So what happens when an all natural girl finally gets pregnant with her test tube baby? What’s next?
As I shared in an earlier blog post, I never imagined that my healthy lifestyle raised on organic milk and eggs would ever take such a drastic swing towards to this drug and surgery filled conception process of IVF. I assumed conception would be “natural” and that pregnancy would be a “natural” process as well. Although I wasn’t about to have an at home birth, I expected a “natural” birth with limited intervention and a midwife who boiled water and basically made sure everything was going ok down there as I gracefully pushed out a baby the way nature intended.
I was born in a hospital myself, before my parents made their hippie life in New Hampshire. Two years later my mother gave birth to my sister at home with a midwife on hand. After the delivery, my mother had hemorrhaging so doctor had to be rushed to the house, finding his way through the back country roads to save the day. When my brother came along a few years later, my mother ruled out another at-home birth and researched alternatives nearby (“near” being relative in New Hampshire) to find a “birthing center” in a hospital staffed with midwives in Vermont.
In the liberal city where I live now, I have friends who are midwives themselves, or have delivered their babies “naturally” with midwives. From them all I get an earful about how wrong modern medicine is when it comes to childbirth, that birth is a “natural” process and the increase in c-sections and inductions have made giving birth more dangerous than ever before.
Since I’ve been going through IVF for what seems like forever, their war cry seems irrelevant to me. I’ve had my ovaries pumped up on drugs and harvested, my eggs injected with my husband’s sperm in a lab, grown in a dish for 6 days, and then I watched on a monitor as my doctor and embryologist released these embryos into my womb. Nothing natural about any of that. There’s no possible way my husband’s sperm would have connected to my egg any other way.
Finally graduating from my fertility clinic was incredible, though going from their closely monitored and protected nest into the big world of what comes next has been intimidating. The idea of seeing either a midwife or OB seemed impossible. And I’d have to decide. I put it off for a long time, fearful of the decision as well as being terrified of “jinxing” my good luck.
A couple months ago I was sitting outside in the courtyard of my condo building, painting the flowers that were blooming in the garden. Our neighbor came out with her new baby and preceded to go on and on about her baby, how wonderful it was to be able to walk to the hospital for labor (two blocks away) and how even if she moved back to San Francisco, she would come back to this hospital just to give birth again. At the time I was annoyed. I was fresh off IVF 3.0, waiting for the terrifying first ultrasound, and had no desire to hear her unsolicited advice or answer her questions about my baby plans. I just wanted to paint my pictures in peace and keep my mind off anything baby related.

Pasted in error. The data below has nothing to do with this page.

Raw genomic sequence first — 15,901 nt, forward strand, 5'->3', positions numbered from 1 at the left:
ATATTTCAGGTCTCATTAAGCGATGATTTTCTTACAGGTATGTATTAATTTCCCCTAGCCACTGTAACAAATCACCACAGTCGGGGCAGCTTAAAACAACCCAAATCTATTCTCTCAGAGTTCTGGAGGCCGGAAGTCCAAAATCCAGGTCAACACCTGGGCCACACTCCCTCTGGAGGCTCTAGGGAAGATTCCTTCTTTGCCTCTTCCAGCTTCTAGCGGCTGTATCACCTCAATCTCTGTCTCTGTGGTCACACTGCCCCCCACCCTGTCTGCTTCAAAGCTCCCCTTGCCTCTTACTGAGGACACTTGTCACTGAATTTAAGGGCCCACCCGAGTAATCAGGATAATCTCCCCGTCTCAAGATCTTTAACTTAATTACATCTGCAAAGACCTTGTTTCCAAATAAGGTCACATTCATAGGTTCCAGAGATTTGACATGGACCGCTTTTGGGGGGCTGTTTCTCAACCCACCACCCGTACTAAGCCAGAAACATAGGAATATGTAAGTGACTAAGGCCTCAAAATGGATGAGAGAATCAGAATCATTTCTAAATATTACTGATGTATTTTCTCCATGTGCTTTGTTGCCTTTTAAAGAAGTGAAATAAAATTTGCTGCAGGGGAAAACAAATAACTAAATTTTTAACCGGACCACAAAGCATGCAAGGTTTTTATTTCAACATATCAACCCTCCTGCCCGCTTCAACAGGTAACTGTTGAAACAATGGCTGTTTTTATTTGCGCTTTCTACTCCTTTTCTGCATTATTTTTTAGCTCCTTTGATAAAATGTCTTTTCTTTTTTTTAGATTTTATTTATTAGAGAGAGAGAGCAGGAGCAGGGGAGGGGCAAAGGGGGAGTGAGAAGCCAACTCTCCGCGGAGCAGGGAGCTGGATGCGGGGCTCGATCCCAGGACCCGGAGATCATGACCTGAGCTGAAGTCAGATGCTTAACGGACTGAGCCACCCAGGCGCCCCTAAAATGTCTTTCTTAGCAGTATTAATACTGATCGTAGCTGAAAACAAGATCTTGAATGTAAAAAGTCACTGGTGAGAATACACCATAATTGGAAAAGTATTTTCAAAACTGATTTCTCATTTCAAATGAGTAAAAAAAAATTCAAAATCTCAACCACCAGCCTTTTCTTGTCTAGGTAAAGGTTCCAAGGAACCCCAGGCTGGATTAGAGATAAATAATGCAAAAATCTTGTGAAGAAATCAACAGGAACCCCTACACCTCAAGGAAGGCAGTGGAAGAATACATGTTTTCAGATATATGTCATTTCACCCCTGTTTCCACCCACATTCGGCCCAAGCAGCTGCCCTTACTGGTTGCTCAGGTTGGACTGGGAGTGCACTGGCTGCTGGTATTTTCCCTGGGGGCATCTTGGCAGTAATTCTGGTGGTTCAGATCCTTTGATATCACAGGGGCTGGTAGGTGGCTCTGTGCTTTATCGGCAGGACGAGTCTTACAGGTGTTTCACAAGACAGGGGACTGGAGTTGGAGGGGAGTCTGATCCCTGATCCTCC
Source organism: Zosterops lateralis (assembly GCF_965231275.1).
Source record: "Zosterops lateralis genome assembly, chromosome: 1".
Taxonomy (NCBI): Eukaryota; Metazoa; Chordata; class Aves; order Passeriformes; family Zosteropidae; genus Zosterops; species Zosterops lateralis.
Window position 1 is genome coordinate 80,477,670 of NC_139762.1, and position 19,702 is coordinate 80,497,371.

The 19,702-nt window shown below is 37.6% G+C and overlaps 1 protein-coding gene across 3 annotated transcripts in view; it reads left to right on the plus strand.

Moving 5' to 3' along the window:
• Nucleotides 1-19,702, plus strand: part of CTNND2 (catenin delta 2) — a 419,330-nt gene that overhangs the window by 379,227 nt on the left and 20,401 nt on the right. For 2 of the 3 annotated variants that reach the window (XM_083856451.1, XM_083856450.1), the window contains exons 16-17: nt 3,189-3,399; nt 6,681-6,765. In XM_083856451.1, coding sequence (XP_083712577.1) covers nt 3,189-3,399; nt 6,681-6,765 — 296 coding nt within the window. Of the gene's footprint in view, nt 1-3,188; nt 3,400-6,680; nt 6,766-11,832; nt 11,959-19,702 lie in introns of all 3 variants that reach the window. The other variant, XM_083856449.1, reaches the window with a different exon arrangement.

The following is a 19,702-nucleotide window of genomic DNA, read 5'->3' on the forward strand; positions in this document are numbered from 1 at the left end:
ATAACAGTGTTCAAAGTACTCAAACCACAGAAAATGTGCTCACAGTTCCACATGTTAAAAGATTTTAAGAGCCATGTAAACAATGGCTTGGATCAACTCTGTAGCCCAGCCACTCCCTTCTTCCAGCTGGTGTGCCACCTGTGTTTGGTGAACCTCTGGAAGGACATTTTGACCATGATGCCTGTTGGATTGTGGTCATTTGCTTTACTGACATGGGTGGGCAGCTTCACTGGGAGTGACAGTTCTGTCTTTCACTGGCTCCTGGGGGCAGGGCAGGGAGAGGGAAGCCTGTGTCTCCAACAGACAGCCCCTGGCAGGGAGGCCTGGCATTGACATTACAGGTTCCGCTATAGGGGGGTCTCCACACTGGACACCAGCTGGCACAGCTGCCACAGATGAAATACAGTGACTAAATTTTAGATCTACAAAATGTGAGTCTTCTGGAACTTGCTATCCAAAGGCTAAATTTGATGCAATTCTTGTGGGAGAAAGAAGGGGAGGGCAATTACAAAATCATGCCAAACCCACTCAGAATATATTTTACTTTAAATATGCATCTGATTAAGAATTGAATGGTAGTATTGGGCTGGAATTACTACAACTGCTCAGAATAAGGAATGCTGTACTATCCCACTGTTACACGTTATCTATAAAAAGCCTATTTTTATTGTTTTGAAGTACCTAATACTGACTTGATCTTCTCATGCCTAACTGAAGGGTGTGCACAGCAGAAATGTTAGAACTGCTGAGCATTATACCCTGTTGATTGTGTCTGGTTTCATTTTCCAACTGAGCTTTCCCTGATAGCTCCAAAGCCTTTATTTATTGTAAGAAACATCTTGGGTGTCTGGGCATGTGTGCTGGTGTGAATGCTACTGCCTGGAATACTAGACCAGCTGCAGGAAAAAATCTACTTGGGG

A few weeks ago I finally summoned my courage, and emailed my neighbor about what doctor she saw at the nearby hospital. She gave me the name of her midwife.
“Did you ever see a doctor?” I pressed her, still feeling unsure if my “brave new world baby” would be safe with a midwife.
She hadn’t seen a doctor, but assured me that they were likely wonderful too.
That night I mentioned to Mr. T that I had made the appointment with the midwife our neighbor had recommended.
“A midwife?” my husband asked, looking horrified. “After all we’ve been through, do you think that’s a good idea?”
“Fine- if you want a doctor- I don’t care. You can call and reschedule,” I said, annoyed that he thought he needed to remind me of the endless worries and all that we’ve been through in this process.
He assured me that if I felt good about it, then he did too. But his reaction struck a chord. Of course I wasn’t sure. After all we’ve been through, we didn’t need to take any chances. I don’t have any pride about having a “natural” childbirth. I honestly don’t care if I need drugs, surgery or whatever interventions they tell me are necessary to have this baby- just so long as we are both healthy at the end of it all.
I called the clinic and asked if I could interview both the midwife and doctor on our visit. The nice receptionist who already knows I’m crazy assured me that I’m welcome to change at any time.
I ran into our neighbor this weekend. She wanted to warn me that her friend didn’t have such a positive experience at the hospital, that the midwife was out when she went into labor and the doctor recommended a c-section.
“Were they both ok?” I asked.
They were. Her cautionary tale didn’t worry me in the least. Instead, I felt reassured that the hospital didn’t have qualms about taking “drastic” measures if necessary. Give me drugs and cut me open if necessary. I’ve been through that already.
So yes, I’ve come a long way from “natural,” baby. I’m grateful for modern medicine and doctors. I’ll do whatever it takes- whatever is necessary- to get you here safely.
For now, one day at a time. Please let Thursday go well. Please let this be the first of many appointments to the midwife- or doctor- whoever we choose.